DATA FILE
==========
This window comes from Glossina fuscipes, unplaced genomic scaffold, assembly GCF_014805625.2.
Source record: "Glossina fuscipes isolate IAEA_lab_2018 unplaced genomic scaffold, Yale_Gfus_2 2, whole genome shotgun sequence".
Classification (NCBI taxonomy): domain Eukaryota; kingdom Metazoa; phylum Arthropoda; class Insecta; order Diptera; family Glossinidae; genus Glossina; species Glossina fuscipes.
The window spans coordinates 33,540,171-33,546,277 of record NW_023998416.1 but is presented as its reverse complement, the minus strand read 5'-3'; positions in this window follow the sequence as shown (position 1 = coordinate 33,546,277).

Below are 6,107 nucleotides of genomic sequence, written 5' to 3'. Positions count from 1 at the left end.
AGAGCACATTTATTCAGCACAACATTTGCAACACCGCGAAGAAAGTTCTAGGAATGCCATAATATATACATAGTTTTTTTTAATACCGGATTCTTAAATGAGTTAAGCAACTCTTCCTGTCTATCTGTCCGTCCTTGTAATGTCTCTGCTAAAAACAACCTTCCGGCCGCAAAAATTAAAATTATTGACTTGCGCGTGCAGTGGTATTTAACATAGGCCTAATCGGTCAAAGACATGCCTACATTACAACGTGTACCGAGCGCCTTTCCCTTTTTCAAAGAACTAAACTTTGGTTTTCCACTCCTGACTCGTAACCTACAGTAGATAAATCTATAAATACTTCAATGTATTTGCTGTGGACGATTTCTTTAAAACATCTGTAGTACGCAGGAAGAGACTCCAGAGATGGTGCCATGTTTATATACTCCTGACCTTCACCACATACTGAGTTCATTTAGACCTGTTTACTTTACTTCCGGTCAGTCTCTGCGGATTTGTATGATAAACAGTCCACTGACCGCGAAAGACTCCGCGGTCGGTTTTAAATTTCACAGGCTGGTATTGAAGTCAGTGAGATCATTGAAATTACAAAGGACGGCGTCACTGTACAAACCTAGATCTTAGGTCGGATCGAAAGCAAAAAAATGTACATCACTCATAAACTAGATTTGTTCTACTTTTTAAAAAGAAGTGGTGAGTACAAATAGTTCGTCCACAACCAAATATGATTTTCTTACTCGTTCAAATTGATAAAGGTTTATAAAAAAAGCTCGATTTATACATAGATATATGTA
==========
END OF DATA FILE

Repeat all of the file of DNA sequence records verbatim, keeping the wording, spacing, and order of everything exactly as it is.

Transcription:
This window comes from Glossina fuscipes, unplaced genomic scaffold, assembly GCF_014805625.2.
Source record: "Glossina fuscipes isolate IAEA_lab_2018 unplaced genomic scaffold, Yale_Gfus_2 2, whole genome shotgun sequence".
Classification (NCBI taxonomy): domain Eukaryota; kingdom Metazoa; phylum Arthropoda; class Insecta; order Diptera; family Glossinidae; genus Glossina; species Glossina fuscipes.
The window spans coordinates 33,540,171-33,546,277 of record NW_023998416.1 but is presented as its reverse complement, the minus strand read 5'-3'; positions in this window follow the sequence as shown (position 1 = coordinate 33,546,277).

Below are 6,107 nucleotides of genomic sequence, written 5' to 3'. Positions count from 1 at the left end.
AGAGCACATTTATTCAGCACAACATTTGCAACACCGCGAAGAAAGTTCTAGGAATGCCATAATATATACATAGTTTTTTTTAATACCGGATTCTTAAATGAGTTAAGCAACTCTTCCTGTCTATCTGTCCGTCCTTGTAATGTCTCTGCTAAAAACAACCTTCCGGCCGCAAAAATTAAAATTATTGACTTGCGCGTGCAGTGGTATTTAACATAGGCCTAATCGGTCAAAGACATGCCTACATTACAACGTGTACCGAGCGCCTTTCCCTTTTTCAAAGAACTAAACTTTGGTTTTCCACTCCTGACTCGTAACCTACAGTAGATAAATCTATAAATACTTCAATGTATTTGCTGTGGACGATTTCTTTAAAACATCTGTAGTACGCAGGAAGAGACTCCAGAGATGGTGCCATGTTTATATACTCCTGACCTTCACCACATACTGAGTTCATTTAGACCTGTTTACTTTACTTCCGGTCAGTCTCTGCGGATTTGTATGATAAACAGTCCACTGACCGCGAAAGACTCCGCGGTCGGTTTTAAATTTCACAGGCTGGTATTGAAGTCAGTGAGATCATTGAAATTACAAAGGACGGCGTCACTGTACAAACCTAGATCTTAGGTCGGATCGAAAGCAAAAAAATGTACATCACTCATAAACTAGATTTGTTCTACTTTTTAAAAAGAAGTGGTGAGTACAAATAGTTCGTCCACAACCAAATATGATTTTCTTACTCGTTCAAATTGATAAAGGTTTATAAAAAAAGCTCGATTTATACATAGATATATGTA